11102010_TheFighterWahlberg.jpgYet as far as the film is concerned, this seems to have an unfortunate trickle down effect on Wahlberg, who’s mostly passive as the dutiful son while his co-stars Leo and Bale run roughshod with thick Bawston accents and in Bale’s case, a live-wire energy that’s equally (and accurately) beguiling and maddening as a crack addict. Boxing fans might appreciate this particular dynamic since the real-life Ward was famous for his ability to do the rope-a-dope, a technique that’s hinted at during the film’s fight sequences, but it’s an odd requirement for Wahlberg outside the ring as the film’s lead where he can only wait out Leo and Bale as they chew the scenery. (Odder still, the one aspect of Ward’s character that isn’t unquestionably saintly — his relationship with the mother of his young daughter who despises him — is largely left unexplored.)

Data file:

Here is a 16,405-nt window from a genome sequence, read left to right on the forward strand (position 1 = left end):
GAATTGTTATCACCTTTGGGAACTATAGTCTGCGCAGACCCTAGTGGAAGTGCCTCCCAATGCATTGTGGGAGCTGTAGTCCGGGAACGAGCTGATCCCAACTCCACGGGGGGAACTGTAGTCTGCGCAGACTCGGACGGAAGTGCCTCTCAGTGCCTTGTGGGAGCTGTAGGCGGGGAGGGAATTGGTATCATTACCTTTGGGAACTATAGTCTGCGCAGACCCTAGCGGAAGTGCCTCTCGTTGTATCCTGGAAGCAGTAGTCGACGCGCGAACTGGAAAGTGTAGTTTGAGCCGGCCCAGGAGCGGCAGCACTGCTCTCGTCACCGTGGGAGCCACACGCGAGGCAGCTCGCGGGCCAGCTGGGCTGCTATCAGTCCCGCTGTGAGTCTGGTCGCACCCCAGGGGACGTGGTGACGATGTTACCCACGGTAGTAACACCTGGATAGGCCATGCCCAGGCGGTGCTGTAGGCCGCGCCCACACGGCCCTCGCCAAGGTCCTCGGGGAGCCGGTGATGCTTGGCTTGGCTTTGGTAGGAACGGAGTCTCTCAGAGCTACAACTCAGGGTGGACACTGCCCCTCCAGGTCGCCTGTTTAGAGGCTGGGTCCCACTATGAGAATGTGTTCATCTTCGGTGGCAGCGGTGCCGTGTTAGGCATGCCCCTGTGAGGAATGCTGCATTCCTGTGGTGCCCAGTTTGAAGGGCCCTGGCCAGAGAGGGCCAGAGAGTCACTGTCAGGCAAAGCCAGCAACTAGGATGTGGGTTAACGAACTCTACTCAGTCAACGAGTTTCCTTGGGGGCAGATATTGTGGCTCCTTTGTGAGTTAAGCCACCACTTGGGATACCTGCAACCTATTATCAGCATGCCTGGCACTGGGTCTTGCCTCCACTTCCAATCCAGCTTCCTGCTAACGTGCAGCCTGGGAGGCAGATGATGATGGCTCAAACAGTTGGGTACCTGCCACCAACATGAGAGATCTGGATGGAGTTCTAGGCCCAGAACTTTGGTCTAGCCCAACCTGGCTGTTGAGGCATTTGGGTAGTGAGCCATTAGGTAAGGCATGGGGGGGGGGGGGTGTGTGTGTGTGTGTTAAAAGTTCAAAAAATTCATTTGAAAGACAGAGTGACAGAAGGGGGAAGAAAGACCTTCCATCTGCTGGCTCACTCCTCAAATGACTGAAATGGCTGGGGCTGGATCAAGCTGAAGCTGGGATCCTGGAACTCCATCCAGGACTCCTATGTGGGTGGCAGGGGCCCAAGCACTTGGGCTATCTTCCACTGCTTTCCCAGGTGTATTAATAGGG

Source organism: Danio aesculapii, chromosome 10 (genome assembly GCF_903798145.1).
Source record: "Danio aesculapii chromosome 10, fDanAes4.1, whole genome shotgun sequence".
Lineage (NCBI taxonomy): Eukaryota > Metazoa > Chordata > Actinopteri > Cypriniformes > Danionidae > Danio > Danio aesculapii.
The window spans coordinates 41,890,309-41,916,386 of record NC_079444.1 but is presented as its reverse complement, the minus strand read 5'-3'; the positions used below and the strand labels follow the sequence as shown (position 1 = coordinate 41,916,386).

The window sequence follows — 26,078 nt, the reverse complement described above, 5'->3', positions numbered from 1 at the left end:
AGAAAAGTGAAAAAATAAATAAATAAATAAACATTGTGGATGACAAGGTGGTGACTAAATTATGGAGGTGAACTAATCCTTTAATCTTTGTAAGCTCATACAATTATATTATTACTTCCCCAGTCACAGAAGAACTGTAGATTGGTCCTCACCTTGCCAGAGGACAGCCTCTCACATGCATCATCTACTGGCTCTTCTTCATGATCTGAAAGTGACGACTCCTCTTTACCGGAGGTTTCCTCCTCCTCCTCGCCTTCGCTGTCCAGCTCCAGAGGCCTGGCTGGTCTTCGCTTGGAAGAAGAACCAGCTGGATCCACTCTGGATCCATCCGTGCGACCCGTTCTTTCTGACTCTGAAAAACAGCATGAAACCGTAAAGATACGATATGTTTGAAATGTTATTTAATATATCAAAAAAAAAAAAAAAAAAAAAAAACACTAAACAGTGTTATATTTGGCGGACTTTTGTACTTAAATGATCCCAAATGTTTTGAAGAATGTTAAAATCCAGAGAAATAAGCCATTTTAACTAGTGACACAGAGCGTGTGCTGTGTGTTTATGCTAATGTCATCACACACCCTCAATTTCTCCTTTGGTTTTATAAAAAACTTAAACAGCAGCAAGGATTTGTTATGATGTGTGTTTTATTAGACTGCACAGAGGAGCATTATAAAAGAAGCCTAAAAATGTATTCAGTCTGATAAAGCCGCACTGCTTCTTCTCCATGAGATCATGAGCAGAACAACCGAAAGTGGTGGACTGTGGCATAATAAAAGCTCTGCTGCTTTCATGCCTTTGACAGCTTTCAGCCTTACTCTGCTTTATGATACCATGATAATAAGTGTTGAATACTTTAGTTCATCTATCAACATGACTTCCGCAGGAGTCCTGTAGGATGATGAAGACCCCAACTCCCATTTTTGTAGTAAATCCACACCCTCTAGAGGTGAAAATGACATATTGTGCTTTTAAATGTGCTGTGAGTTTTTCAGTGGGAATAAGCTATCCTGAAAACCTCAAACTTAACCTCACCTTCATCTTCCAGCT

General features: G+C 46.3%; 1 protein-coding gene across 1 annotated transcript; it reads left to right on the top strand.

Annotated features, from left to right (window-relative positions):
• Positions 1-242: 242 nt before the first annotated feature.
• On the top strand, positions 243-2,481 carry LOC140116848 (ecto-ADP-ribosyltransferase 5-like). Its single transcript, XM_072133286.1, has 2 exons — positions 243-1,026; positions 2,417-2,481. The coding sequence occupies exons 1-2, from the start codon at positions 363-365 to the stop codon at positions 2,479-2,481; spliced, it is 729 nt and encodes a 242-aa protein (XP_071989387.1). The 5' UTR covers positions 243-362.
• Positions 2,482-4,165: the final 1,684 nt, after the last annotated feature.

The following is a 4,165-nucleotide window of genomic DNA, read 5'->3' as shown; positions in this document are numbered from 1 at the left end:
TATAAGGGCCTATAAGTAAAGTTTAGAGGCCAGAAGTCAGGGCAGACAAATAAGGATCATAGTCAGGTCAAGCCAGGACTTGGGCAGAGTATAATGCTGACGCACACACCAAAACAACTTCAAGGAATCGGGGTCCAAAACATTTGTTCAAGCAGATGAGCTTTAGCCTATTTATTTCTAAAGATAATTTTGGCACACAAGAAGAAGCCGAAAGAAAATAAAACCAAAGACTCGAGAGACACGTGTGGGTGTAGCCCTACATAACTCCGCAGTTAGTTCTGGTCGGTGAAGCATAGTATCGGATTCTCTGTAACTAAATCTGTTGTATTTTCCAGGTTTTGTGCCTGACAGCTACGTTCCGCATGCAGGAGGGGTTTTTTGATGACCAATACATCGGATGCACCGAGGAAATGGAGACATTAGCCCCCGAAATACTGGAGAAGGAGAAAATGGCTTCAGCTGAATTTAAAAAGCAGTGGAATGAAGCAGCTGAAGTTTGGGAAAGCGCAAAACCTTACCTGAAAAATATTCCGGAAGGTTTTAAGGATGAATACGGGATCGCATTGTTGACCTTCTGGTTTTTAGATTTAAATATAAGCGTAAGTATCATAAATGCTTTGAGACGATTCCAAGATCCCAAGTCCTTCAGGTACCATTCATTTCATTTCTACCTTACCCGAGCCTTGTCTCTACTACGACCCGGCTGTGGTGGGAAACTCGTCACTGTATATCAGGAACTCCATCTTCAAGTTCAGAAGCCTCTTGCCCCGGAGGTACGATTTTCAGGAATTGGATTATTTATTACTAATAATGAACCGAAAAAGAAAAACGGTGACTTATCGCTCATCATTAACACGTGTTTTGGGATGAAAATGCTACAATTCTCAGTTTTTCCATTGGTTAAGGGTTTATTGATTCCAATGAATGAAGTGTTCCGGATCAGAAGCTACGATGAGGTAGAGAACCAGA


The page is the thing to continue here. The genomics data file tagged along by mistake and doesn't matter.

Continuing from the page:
Typically, patience is a virtue in Russell’s films, where the gradual discomfort of long scenes give way to something authentic, and in fact, the film’s richest scene — a showdown in the Wards’ living room after Micky suggests he changes trainers from his brother to a Vegas professional that devolves into a personal attack on his new girlfriend — seems to have evolved out of his tried-and-true methods. However, “The Fighter” is the first film Russell isn’t credited with writing himself and it’s telling that the film is far more visually idiosyncratic than it is narratively. The collision of screenwriter Scott Silver’s strident dialogue against cinematographer Hoyte Van Hoytema’s wandering camera that has an Altman-esque desire to look around every corner results in a naturalistic-looking film that doesn’t entirely feel natural. Instead, it’s a rah-rah crowdpleaser defined most by the blaring horn section of the Dap Kings’ remix of The Heavy’s “How You Like Me Now” after every one of Ward’s victories and the inclusion of a traditional training montage before Ward gets his shot at the title.